E.g why not just define what sort means over collection at that point? Is tosort in addition to sort in some way?

I guess this is more of an exploratory thing than a practical one :smile:

~~This is parallelizable! :)~~nvm got confused

You could do

`Sort . sort`

right?Oh wait no the concat isn't going to work :thinking:

Oh no that's fine

I think the idea was just to use the

`mergeSort`

function he already defined earlier. In an actual library, yeah, you'd define the smart constructor as`toSort = Sort . sort`

James Sully said:

The specific implementation of

`sort`

you get out is related to the implementation of`foldMap`

.You could define a variant of

`foldMap`

that recursively splits a list in half and merges them together with`mconcat`

or`<>`

.This is normally a bad idea because we have to

Traverse the list to find its length

Automatically fails here on infinite lists, even if

`<>`

can short circuitJuggle around multiple intermediate values instead of 1 single accumulator (bad for efficiency/stack overflows)

but for certain monoids, we can get an improvement.

If you use this

`toSort = foldMap' (Sort . pure)`

you~~basically get classical merge sort~~something much more like classical merge sort.(I'm still worried that my looping over the left half of the list messes up the

`nlog n`

time because splitting linked lists is slow)Huh, true, I guess I was assuming that foldMap works left to right, but associativity of monoids means we clearly don't need to necessarily.

Your choice of what

`foldMap`

to use is like your choice of what`sort`

to use.It shouldn't affect the answer you get but it can impact the performance of your code.

(Modulo non-termination because you made your code too strict)

As a corollary, because

`foldMap'`

should produce the same results as`foldMap`

does, you can`foldMap`

s with`foldMap'`

s`foldMap'`

isn't as lazy as`foldMap`

isand you don't need to worry about your answers changing.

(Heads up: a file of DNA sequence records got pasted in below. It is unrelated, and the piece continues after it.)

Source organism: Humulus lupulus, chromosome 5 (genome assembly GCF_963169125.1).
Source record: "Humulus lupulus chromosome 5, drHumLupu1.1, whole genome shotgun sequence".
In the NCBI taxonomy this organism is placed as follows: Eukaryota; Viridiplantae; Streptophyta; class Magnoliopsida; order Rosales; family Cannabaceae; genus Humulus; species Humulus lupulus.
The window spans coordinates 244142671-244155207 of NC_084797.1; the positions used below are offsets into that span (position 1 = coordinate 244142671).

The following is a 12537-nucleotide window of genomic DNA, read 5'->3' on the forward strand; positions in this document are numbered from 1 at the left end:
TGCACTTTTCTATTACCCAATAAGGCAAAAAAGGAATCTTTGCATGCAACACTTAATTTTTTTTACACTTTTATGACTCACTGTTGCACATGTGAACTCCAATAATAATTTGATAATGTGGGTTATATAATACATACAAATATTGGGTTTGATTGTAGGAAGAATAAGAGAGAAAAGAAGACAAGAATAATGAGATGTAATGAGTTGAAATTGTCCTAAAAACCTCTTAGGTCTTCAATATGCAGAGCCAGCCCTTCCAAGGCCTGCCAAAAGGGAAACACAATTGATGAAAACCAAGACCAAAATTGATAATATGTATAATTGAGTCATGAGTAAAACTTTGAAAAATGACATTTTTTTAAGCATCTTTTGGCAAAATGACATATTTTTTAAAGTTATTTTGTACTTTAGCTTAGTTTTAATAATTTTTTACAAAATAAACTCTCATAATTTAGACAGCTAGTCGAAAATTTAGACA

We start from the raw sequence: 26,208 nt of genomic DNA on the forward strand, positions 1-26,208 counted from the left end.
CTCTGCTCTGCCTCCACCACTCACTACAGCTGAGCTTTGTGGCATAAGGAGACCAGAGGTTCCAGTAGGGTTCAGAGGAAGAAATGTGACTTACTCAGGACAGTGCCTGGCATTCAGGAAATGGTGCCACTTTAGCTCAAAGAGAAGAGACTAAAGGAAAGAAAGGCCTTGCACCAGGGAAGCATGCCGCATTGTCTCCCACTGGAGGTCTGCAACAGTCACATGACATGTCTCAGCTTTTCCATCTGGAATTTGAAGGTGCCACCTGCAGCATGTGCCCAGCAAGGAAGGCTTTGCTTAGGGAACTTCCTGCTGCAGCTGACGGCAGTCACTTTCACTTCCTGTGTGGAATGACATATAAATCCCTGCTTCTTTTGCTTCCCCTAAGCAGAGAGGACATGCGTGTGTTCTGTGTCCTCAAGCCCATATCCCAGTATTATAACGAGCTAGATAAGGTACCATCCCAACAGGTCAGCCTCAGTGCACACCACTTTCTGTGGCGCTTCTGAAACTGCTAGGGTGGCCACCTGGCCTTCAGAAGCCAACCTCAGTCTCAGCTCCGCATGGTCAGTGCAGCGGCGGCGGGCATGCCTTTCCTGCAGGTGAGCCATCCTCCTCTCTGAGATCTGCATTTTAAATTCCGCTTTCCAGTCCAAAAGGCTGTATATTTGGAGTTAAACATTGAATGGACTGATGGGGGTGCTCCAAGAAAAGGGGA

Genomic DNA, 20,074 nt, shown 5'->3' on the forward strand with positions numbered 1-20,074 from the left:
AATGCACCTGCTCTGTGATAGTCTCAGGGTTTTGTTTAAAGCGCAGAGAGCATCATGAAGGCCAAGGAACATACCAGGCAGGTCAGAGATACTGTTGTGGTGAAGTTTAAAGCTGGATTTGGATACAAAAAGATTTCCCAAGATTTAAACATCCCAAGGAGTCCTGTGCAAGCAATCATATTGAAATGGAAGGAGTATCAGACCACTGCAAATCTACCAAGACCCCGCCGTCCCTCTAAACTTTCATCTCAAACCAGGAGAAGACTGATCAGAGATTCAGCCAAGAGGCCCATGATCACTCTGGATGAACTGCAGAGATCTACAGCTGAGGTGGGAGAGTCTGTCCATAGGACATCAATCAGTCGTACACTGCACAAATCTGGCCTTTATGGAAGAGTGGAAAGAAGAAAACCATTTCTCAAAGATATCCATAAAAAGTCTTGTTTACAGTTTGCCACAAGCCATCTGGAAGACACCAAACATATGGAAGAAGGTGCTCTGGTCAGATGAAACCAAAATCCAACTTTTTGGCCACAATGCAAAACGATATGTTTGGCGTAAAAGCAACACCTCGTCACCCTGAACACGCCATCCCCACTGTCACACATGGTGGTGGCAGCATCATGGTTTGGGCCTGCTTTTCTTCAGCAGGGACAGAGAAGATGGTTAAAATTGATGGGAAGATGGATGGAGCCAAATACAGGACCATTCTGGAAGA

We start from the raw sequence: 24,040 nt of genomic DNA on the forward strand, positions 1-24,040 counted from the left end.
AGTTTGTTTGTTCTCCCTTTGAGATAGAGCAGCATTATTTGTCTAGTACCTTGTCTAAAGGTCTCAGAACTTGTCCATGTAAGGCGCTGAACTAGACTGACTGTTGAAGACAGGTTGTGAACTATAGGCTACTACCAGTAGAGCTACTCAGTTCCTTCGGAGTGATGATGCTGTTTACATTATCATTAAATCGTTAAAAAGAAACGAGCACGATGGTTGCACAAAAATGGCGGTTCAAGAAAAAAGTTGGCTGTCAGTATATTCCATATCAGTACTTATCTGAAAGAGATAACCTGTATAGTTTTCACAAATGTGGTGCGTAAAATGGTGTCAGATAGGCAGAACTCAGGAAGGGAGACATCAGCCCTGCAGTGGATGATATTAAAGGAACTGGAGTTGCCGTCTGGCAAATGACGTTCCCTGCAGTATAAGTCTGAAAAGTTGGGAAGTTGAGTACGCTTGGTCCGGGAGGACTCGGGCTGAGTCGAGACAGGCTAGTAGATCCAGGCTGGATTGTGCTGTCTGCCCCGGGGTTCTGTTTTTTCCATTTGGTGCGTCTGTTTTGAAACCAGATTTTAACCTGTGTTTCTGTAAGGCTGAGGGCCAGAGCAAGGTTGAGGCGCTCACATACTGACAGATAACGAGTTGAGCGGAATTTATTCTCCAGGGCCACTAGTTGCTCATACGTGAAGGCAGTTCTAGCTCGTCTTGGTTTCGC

I'm confused daniel, you said the problem was you need to traverse the list. But your implementation knows the length.

Efficiency in sort depends on pre existing knowledge of the type and collection.

I don't yet read Haskell so I'm inferring a lot.

drew verlee said:

There are 2 problems with my

`foldMap'`

.They are caused by the following function calls

`length xs`

and`splitAt halfLen xs`

The problem with

`length xs`

is that this only works for non-infinite lists.For example

Is a list of all Positive Integers.

If you try to compute its length, you'll take infinite time because you'll never reach the end of the list where you would stop and return how long it is.

We can still do useful things with this list, for example

immediately returns

`False`

because`even 1`

is`False`

so it can stop without inspecting the rest of the list.(Fun-fact:

`all ??? infiniteList`

will never return`True`

, it will either return`False`

when it finds the first`False`

element or it will take forever as it tries to find a`False`

element or the (non-existent) end of the list)The second issue is about what it means to be "classical merge-sort".

My

`foldMap'`

implementation splits the list in half.This is close to what you would do in a traditional language, but in those languages, you would normally have either

The problem here is that

`[a]`

is a linked list in Haskell.If I make a

`left`

and`right`

pair of linked lists (which is what I do), I have to loop over each element in the left half of the list, to copy it to a new shorter list.But, this means that my

`foldMap'`

merge-sort as defined here will probably take O(n^2) time because it is making copies of our linked list.If I try using offsets into the list to avoid the copying, I'll suffer from the

`O(n)`

indexing time for random elements in a linked list, which is probably even worse.Can I solve both of these and traverse the linked list in a way that avoids the indexing time and

`splitAt`

time cost, almost certainly yesbutit would dramatically increase the complexity of my answer.Likewise, there are ways to avoid asking for the length of the list but my answer would get much more alien in exchange for better handling long/infinite linked lists.

p.s. The simplest way to fix the second problem (but still fail the infinite list one) is to do a one-time conversion to a

`Data.Vector`

and use that for O(1) time`splitAt`

s and then convert back to a linked list at the end.In addition to

`foldMap`

s for different performance profilesAnother way to benefit from monoids is the famous Exponentiation by Squaring algorithm.

You can use this algorithm to solve many problems in lg n time, pretty quickly.

If you define

So

`pow x n`

is`x <> ... <> x`

n times, then we can compute`pow x n`

in lg n`<>`

s by rewriting`pow`

with the Exponentiation by squaring algorithm instead of the naive one I wrote above.The most famous use-cases for this are fast exponentiation of modular arithmetic and matrix powers.

You can also use it to write a lg n time Fibonacci function like I wrote in this reddit comment or solve the Knight's dialer in lg n time.

Side-note:

If you don't require the ability to compute the

`0`

th power of a value, we can relax the`Monoid a`

restriction to a`Semigroup a`

restriction.That's because the only difference between

`Monoid`

and`Semigroup`

is whether or not`mempty`

needs to be defined and we only need to have`mempty`

for the`0`

case.